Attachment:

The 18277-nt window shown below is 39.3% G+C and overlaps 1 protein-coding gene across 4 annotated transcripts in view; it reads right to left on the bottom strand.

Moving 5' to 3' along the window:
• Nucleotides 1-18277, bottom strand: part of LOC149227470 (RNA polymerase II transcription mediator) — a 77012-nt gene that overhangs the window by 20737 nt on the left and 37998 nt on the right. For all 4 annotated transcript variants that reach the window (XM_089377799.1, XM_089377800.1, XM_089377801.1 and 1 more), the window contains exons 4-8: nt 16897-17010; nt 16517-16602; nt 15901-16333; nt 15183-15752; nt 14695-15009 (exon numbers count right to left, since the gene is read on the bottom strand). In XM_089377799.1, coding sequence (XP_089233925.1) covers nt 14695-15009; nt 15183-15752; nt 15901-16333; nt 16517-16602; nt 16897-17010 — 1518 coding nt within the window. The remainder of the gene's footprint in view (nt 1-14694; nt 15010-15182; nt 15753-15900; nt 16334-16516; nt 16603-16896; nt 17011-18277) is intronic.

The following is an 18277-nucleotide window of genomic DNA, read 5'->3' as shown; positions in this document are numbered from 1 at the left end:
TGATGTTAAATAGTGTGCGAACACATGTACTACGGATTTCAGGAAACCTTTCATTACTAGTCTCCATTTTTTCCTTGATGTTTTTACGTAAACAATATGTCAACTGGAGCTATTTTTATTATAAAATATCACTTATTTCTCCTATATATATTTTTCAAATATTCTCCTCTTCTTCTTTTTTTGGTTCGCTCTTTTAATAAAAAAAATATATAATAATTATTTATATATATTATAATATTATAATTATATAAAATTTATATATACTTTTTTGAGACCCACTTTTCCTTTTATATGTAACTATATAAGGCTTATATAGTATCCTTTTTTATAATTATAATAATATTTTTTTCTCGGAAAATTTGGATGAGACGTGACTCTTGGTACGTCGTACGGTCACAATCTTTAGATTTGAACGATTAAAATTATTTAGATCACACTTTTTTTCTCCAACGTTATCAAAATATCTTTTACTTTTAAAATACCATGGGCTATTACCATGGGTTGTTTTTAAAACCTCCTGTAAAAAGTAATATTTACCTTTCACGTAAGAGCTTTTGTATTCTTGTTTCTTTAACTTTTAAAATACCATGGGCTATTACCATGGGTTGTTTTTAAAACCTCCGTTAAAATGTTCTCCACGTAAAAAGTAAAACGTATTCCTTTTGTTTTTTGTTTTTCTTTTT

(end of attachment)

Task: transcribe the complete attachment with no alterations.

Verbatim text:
The 18277-nt window shown below is 39.3% G+C and overlaps 1 protein-coding gene across 4 annotated transcripts in view; it reads right to left on the bottom strand.

Moving 5' to 3' along the window:
• Nucleotides 1-18277, bottom strand: part of LOC149227470 (RNA polymerase II transcription mediator) — a 77012-nt gene that overhangs the window by 20737 nt on the left and 37998 nt on the right. For all 4 annotated transcript variants that reach the window (XM_089377799.1, XM_089377800.1, XM_089377801.1 and 1 more), the window contains exons 4-8: nt 16897-17010; nt 16517-16602; nt 15901-16333; nt 15183-15752; nt 14695-15009 (exon numbers count right to left, since the gene is read on the bottom strand). In XM_089377799.1, coding sequence (XP_089233925.1) covers nt 14695-15009; nt 15183-15752; nt 15901-16333; nt 16517-16602; nt 16897-17010 — 1518 coding nt within the window. The remainder of the gene's footprint in view (nt 1-14694; nt 15010-15182; nt 15753-15900; nt 16334-16516; nt 16603-16896; nt 17011-18277) is intronic.

The following is an 18277-nucleotide window of genomic DNA, read 5'->3' as shown; positions in this document are numbered from 1 at the left end:
TGATGTTAAATAGTGTGCGAACACATGTACTACGGATTTCAGGAAACCTTTCATTACTAGTCTCCATTTTTTCCTTGATGTTTTTACGTAAACAATATGTCAACTGGAGCTATTTTTATTATAAAATATCACTTATTTCTCCTATATATATTTTTCAAATATTCTCCTCTTCTTCTTTTTTTGGTTCGCTCTTTTAATAAAAAAAATATATAATAATTATTTATATATATTATAATATTATAATTATATAAAATTTATATATACTTTTTTGAGACCCACTTTTCCTTTTATATGTAACTATATAAGGCTTATATAGTATCCTTTTTTATAATTATAATAATATTTTTTTCTCGGAAAATTTGGATGAGACGTGACTCTTGGTACGTCGTACGGTCACAATCTTTAGATTTGAACGATTAAAATTATTTAGATCACACTTTTTTTCTCCAACGTTATCAAAATATCTTTTACTTTTAAAATACCATGGGCTATTACCATGGGTTGTTTTTAAAACCTCCTGTAAAAAGTAATATTTACCTTTCACGTAAGAGCTTTTGTATTCTTGTTTCTTTAACTTTTAAAATACCATGGGCTATTACCATGGGTTGTTTTTAAAACCTCCGTTAAAATGTTCTCCACGTAAAAAGTAAAACGTATTCCTTTTGTTTTTTGTTTTTCTTTTT